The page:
Issue Six is now available digitally for free or $25 for a printed version.
Artists in issue six
Robert Gorchov *Cover Artist
Thelma Van Rensburg
Recently, at a traveling carnival, I came across one of those old coin-operated fortune-telling machines. You put a quarter in the slot, a figure comes to life, waves its “hand” over a glass ball, and out pops a scroll of paper with your future written on it. I was struck by the device’s mannequin, wrapped in colorful, patterned, silks and the device’s antique carved wood cabinet, with brass detailing. I was also intrigued by the idea that this mechanical device with gears and cogs was somehow supposed to be able to tell me my future. How could a cold machine possibly know my life’s destiny? Of course, it can’t. Like the fortune cookie or the Magic 8 Ball, these things are meant solely for entertainment.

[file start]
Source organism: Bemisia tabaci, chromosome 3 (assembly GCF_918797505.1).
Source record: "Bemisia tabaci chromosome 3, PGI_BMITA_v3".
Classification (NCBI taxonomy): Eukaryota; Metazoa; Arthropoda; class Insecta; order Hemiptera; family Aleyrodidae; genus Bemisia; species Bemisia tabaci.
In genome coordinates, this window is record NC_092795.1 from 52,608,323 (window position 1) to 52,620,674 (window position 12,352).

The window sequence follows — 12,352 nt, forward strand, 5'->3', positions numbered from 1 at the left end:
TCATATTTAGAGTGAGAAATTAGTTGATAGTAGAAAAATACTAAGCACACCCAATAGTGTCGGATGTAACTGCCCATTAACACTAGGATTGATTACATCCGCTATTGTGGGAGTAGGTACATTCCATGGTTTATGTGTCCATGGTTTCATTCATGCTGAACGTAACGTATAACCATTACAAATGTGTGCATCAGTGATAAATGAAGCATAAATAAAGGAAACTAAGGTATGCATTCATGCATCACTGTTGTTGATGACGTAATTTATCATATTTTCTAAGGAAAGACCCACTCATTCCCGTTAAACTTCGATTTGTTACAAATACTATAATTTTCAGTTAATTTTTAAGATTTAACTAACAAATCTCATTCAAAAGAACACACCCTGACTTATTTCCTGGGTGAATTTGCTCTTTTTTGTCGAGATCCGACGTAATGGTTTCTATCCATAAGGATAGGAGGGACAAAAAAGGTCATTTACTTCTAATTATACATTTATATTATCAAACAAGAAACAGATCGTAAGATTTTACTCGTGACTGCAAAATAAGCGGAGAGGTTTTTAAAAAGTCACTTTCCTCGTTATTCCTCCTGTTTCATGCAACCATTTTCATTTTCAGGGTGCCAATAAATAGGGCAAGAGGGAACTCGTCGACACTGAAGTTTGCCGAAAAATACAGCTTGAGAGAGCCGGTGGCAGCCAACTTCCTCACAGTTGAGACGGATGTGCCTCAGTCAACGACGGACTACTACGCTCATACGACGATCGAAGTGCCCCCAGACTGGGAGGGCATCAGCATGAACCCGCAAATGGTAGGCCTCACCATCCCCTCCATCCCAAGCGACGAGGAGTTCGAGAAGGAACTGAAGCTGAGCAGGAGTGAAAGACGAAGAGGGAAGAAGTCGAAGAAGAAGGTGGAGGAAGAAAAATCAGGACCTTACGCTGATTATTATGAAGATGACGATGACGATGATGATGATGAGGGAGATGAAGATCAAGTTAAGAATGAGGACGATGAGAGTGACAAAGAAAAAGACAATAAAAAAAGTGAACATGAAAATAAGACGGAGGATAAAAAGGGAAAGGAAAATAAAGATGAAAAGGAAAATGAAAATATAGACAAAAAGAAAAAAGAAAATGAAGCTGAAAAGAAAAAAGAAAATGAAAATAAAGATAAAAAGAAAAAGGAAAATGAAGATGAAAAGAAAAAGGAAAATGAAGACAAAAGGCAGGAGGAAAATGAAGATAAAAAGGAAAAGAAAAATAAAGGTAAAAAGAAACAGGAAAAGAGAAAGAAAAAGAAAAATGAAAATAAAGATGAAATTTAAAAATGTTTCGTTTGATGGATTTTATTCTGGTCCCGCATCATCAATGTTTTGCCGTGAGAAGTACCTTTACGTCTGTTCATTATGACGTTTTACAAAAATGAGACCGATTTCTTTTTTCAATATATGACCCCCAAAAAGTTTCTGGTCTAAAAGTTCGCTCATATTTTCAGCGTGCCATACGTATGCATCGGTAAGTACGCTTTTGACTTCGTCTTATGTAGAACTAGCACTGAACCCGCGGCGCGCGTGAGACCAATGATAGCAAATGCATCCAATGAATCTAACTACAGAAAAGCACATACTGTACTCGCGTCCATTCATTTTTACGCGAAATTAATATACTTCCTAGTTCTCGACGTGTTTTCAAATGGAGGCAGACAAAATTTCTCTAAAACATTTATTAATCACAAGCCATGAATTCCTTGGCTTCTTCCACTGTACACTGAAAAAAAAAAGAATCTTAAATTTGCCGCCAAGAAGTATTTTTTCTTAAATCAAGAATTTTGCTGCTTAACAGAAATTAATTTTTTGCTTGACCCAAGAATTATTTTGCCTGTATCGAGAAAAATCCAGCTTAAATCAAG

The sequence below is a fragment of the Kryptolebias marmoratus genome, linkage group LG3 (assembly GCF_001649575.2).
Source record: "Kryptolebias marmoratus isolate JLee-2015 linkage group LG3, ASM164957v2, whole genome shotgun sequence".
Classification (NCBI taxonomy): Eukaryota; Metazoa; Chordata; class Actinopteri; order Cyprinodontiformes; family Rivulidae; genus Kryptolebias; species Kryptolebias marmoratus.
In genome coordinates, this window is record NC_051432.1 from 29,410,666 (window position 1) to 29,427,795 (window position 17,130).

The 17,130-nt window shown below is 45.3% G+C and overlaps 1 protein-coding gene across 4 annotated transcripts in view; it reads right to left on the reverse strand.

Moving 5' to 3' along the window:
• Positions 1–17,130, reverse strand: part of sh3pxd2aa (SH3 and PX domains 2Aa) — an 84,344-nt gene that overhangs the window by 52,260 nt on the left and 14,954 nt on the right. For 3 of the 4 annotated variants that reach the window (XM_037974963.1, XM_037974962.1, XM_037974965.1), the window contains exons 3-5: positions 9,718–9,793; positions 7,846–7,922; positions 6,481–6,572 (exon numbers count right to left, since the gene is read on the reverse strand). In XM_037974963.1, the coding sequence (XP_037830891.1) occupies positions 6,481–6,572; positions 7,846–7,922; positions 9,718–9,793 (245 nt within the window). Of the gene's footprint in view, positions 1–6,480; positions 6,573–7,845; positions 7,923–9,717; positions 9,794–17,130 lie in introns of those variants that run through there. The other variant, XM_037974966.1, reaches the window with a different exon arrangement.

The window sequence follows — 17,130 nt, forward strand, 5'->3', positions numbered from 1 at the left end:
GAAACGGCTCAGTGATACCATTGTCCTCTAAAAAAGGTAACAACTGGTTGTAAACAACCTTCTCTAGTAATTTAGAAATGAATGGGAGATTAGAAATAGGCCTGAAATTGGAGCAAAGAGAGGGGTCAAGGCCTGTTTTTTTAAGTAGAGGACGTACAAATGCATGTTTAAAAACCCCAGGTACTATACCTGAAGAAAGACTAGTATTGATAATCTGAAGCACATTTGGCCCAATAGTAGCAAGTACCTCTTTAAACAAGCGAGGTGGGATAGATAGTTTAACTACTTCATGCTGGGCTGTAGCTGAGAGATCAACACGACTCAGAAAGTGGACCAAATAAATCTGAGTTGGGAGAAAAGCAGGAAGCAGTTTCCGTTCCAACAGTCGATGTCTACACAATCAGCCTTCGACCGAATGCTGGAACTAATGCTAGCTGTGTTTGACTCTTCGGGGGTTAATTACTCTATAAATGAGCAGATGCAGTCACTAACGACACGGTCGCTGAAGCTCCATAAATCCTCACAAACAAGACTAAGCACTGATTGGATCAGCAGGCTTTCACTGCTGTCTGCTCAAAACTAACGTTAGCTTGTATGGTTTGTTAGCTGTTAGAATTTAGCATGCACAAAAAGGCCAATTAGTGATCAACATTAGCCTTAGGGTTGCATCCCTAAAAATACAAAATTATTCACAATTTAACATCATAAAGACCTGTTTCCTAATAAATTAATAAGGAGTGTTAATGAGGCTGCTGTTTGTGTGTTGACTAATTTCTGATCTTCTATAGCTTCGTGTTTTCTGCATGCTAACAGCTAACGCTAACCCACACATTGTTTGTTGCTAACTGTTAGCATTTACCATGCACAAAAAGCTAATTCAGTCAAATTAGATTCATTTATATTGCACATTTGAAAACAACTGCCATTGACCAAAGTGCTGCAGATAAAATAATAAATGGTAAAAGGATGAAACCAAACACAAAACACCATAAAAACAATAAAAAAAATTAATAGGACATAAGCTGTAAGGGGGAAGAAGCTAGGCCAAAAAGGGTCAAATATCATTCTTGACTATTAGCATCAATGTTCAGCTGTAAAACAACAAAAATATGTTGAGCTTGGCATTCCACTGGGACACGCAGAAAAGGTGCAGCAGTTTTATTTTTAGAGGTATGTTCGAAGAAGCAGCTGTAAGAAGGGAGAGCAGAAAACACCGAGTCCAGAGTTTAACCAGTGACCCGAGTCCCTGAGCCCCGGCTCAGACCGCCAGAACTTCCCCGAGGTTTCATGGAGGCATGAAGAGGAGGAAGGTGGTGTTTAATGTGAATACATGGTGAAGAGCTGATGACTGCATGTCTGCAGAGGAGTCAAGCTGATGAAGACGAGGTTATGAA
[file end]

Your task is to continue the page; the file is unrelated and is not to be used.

Yet, they still hold power over us. For some people, a Ouija board or a deck of tarot cards can be the couriers of life-changing information. These objects are believed to possess mystifying and arcane knowledge, even though, in reality, they are just novelty consumer products. The clerk at the magic store orders a gross of tarot cards whenever the stock is low and a new Ouija board can be purchased in the board game section of your local toy store, next to Chutes and Ladders.